(Reuters) -U.S. President Joe Biden extended Trump-era tariffs on imported solar energy equipment by four years on Friday, but in a major concession to installers he also eased the terms to exclude a panel technology dominant among big U.S. projects.
The decision represented a balancing act by the Biden administration to meet the demands of two important political constituencies: union labor which supports import restrictions to protect domestic jobs, and clean energy developers keen to access cheap overseas supplies.
The four-year extension of the tariff exempts so-called bifacial panels, which can generate electricity on both sides and are favored by large scale developers, according to a White House announcement. That technology was nascent when the tariffs were first imposed by Trump but it is now used in most large U.S. solar facilities.
The extension also doubles the import allowance on solar cells – the main components of panels – to 5 gigawatts (GW) before tariffs kick in, far more than the 2.7 GW the United States is estimated to have imported last year, according to energy research firm Rystad.
The administration also opened a pathway for duty-free supply from neighboring Canada and Mexico, which currently supply less than 1% of imports.
Domestic solar manufacturers condemned the decisions to exclude bifacial panels and to raise the cell quota, while industry trade groups representing installers and developers said they were pleased with those terms.
The chief executive of Auxin Solar, a San Jose, California-based domestic solar producer that sought an extension of the tariffs, said the bifacial exclusion and increased cell import allowance reduce “the value of the safeguard to not much more than the paper it is written on.”
First Solar Inc, which makes panels that compete with bifacial technology, said the decision “effectively allows China to outflank American efforts to grow self-reliant solar supply chains.”
Shares of the company, which is by far the biggest U.S. solar manufacturer, were down 1.5% following the announcement.
Just 1% of panels imported last year came from outside of Asia, according to Rystad.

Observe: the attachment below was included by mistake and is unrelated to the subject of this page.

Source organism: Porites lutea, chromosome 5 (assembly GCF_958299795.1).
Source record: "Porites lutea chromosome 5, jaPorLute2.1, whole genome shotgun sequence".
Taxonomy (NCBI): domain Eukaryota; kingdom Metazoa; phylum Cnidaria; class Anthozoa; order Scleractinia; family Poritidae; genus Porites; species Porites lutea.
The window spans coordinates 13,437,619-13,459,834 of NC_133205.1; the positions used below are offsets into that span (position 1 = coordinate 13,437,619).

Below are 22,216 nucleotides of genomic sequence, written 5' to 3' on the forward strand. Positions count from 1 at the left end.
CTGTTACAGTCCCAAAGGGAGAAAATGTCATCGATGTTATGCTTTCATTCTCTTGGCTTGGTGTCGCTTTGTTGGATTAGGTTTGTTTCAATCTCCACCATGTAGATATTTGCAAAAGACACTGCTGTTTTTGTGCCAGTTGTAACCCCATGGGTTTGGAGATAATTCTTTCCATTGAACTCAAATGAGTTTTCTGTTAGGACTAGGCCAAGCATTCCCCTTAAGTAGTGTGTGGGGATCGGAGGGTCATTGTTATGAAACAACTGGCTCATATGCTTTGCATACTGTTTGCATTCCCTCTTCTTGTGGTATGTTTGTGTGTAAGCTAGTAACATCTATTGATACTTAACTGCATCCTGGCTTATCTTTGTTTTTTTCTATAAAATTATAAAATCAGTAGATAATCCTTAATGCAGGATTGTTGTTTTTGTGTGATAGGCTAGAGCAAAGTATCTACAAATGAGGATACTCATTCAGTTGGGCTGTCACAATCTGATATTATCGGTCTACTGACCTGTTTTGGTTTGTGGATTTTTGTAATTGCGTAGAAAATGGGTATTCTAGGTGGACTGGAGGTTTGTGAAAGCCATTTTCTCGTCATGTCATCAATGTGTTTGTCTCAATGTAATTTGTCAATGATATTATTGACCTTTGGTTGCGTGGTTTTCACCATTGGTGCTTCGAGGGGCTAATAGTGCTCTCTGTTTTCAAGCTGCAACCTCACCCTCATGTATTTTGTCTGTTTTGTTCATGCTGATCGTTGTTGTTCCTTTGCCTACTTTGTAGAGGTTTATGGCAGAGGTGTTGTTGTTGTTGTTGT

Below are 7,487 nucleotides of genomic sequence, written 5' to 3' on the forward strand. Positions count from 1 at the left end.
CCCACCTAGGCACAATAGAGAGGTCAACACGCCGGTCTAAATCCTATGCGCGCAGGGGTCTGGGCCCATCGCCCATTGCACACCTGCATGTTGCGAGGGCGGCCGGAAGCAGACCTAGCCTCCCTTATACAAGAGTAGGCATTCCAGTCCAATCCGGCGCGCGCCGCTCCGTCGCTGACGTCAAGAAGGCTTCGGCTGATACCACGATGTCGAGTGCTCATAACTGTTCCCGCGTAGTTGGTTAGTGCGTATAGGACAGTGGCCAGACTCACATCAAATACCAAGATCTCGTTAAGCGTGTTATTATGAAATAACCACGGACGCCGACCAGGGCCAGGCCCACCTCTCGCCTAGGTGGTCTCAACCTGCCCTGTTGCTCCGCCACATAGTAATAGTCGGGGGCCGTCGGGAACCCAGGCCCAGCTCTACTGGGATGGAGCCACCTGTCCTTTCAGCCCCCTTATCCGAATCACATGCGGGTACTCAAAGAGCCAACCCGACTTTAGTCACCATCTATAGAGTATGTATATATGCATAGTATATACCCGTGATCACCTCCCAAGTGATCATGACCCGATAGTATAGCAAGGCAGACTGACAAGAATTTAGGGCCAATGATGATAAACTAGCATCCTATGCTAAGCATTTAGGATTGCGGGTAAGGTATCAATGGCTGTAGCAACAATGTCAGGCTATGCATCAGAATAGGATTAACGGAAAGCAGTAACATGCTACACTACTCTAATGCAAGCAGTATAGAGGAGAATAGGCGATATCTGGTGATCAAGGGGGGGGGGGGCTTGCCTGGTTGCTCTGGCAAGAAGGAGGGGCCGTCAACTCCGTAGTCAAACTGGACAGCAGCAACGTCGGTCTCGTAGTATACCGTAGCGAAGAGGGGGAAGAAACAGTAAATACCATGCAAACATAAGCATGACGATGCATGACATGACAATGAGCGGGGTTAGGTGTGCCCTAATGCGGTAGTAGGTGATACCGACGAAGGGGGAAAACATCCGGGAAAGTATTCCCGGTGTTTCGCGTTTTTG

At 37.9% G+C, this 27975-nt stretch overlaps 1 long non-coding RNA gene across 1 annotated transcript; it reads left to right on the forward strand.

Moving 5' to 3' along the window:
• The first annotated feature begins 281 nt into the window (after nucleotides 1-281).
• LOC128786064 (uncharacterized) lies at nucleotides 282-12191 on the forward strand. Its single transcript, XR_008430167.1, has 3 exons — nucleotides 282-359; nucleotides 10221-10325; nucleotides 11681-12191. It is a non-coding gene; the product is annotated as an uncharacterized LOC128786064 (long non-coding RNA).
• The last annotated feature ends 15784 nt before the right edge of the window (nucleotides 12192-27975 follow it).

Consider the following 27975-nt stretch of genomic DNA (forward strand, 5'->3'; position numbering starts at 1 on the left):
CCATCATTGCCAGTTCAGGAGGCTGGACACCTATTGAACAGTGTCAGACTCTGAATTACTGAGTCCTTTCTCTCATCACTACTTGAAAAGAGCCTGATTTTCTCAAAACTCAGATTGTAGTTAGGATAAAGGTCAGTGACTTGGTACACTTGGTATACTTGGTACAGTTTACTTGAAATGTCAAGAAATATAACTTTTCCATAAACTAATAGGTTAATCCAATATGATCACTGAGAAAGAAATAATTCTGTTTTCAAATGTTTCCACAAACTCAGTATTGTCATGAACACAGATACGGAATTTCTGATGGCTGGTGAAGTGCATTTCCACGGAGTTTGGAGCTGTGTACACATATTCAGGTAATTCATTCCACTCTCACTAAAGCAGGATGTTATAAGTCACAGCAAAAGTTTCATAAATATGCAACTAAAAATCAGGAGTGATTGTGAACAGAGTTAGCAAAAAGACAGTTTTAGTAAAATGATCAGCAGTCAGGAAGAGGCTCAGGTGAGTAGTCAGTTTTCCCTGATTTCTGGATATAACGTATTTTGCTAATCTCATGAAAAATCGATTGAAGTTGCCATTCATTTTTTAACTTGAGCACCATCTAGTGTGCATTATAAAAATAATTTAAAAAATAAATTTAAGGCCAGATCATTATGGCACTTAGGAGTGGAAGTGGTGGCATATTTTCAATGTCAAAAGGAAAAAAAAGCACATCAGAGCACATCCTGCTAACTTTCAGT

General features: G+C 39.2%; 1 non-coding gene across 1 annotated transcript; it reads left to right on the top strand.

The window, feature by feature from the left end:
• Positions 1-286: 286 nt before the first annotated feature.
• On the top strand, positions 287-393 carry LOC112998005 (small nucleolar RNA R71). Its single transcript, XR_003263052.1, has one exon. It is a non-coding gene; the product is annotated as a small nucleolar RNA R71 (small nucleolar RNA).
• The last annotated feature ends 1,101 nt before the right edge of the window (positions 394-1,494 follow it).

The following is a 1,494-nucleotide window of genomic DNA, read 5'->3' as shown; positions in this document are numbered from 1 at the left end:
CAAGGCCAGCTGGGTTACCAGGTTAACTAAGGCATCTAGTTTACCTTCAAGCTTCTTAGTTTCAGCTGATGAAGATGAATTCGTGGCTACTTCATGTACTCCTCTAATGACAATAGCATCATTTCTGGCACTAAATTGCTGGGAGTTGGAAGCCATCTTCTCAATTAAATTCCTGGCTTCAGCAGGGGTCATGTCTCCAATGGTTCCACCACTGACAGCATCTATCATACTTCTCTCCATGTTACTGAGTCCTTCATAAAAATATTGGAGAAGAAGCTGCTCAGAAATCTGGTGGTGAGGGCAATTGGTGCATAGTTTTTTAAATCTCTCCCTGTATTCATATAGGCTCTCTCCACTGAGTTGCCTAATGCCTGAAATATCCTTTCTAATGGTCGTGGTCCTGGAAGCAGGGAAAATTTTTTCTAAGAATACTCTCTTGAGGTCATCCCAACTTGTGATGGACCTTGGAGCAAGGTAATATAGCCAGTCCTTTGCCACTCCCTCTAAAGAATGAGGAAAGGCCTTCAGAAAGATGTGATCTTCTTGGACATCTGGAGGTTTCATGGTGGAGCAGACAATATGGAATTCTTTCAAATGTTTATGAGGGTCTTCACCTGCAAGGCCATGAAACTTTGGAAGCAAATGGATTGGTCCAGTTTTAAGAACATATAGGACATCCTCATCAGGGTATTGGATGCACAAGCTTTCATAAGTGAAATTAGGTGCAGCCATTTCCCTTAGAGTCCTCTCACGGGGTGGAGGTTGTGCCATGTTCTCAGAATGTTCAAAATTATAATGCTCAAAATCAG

The American Clean Power Association, a renewable energy trade group, praised the administration’s decision, calling it “a win for jobs and a win for the President’s climate agenda.”
Manufacturing makes up a small portion of the solar industry, with most of the jobs concentrated in installation and construction. Proposed legislation that would incentivize domestic solar manufacturing is currently stalled in Congress.
Former President Donald Trump imposed a four-year tariff regime on solar imports in 2018, using authority under section 201 of the 1974 trade act, in an effort to create manufacturing jobs in the U.S. solar sector. The tariffs started at 30% and declined to 15% in the final year.
Bifacial panels were initially included in the Trump tariffs but were excluded in November of last year due to litigation stemming from a series of Trump administration reversals on the issue.
The tariffs had been set to expire on Feb. 6, but Auxin and four other domestic solar manufacturers last year sought the extension, saying their products were still unable to compete with overseas-made goods that dominate the U.S. market. They cited headwinds including import stockpiling by companies before the tariffs took effect, the economic fallout of the coronavirus pandemic, and cost inflation.
U.S. panel manufacturing capacity has tripled over the last four years, with companies like JinkoSolar, Hanwha Q Cells and LG setting up module assembly plants in response to the tariffs.
However, the nation’s roughly 7 GW of panel manufacturing capacity is nowhere near enough to meet the demands of an industry that installed more than 20 GW last year. There is currently no U.S. solar cell production.
Industry trade groups had argued that the continuation of the tariffs would threaten Biden’s goal to dramatically expand clean energy and decarbonize the U.S. electricity sector by 2035 to fight climate change.
Most panels installed in the United States are made in Asia, and solar companies rely on those cheap imports to compete with energy produced from fossil fuels.
The U.S. International Trade Commission said in November after a three-month review that the tariffs were still necessary to prevent harm to the U.S. solar manufacturing industry. But the president makes a final decision on whether to provide relief to producers.
“The President agreed with the determination of the U.S. International Trade Commission and decided to extend the Section 201 Safeguards for four more years to prevent or remedy serious injury to the U.S. solar manufacturing sector,” the senior administration official said.
(Reporting by Jarrett Renshaw and Nichola GroomEditing by Richard Valdmanis, Edmund Blair, Mark Potter, Frances Kerry and Marguerita Choy)